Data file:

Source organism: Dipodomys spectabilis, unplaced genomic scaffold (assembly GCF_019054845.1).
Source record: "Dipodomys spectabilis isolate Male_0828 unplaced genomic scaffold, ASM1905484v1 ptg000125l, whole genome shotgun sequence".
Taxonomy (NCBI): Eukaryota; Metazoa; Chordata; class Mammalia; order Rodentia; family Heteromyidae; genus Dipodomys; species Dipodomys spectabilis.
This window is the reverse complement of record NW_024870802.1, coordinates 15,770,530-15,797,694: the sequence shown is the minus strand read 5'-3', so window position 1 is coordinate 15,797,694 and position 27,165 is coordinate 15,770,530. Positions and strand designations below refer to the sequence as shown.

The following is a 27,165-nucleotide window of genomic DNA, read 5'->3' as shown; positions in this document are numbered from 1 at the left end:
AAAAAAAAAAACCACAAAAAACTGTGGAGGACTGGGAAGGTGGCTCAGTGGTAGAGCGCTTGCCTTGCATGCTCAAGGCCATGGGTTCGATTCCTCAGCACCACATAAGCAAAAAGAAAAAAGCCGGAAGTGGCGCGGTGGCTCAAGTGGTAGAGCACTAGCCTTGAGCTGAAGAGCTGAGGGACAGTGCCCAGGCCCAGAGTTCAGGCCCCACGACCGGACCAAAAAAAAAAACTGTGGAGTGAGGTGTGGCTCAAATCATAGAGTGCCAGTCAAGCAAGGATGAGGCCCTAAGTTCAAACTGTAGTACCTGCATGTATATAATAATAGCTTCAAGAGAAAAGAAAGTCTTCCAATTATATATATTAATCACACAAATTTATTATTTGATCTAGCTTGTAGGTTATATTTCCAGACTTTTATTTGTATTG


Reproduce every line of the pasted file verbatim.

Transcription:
Source organism: Dipodomys spectabilis, unplaced genomic scaffold (assembly GCF_019054845.1).
Source record: "Dipodomys spectabilis isolate Male_0828 unplaced genomic scaffold, ASM1905484v1 ptg000125l, whole genome shotgun sequence".
Taxonomy (NCBI): Eukaryota; Metazoa; Chordata; class Mammalia; order Rodentia; family Heteromyidae; genus Dipodomys; species Dipodomys spectabilis.
This window is the reverse complement of record NW_024870802.1, coordinates 15,770,530-15,797,694: the sequence shown is the minus strand read 5'-3', so window position 1 is coordinate 15,797,694 and position 27,165 is coordinate 15,770,530. Positions and strand designations below refer to the sequence as shown.

The following is a 27,165-nucleotide window of genomic DNA, read 5'->3' as shown; positions in this document are numbered from 1 at the left end:
AAAAAAAAAAACCACAAAAAACTGTGGAGGACTGGGAAGGTGGCTCAGTGGTAGAGCGCTTGCCTTGCATGCTCAAGGCCATGGGTTCGATTCCTCAGCACCACATAAGCAAAAAGAAAAAAGCCGGAAGTGGCGCGGTGGCTCAAGTGGTAGAGCACTAGCCTTGAGCTGAAGAGCTGAGGGACAGTGCCCAGGCCCAGAGTTCAGGCCCCACGACCGGACCAAAAAAAAAAACTGTGGAGTGAGGTGTGGCTCAAATCATAGAGTGCCAGTCAAGCAAGGATGAGGCCCTAAGTTCAAACTGTAGTACCTGCATGTATATAATAATAGCTTCAAGAGAAAAGAAAGTCTTCCAATTATATATATTAATCACACAAATTTATTATTTGATCTAGCTTGTAGGTTATATTTCCAGACTTTTATTTGTATTG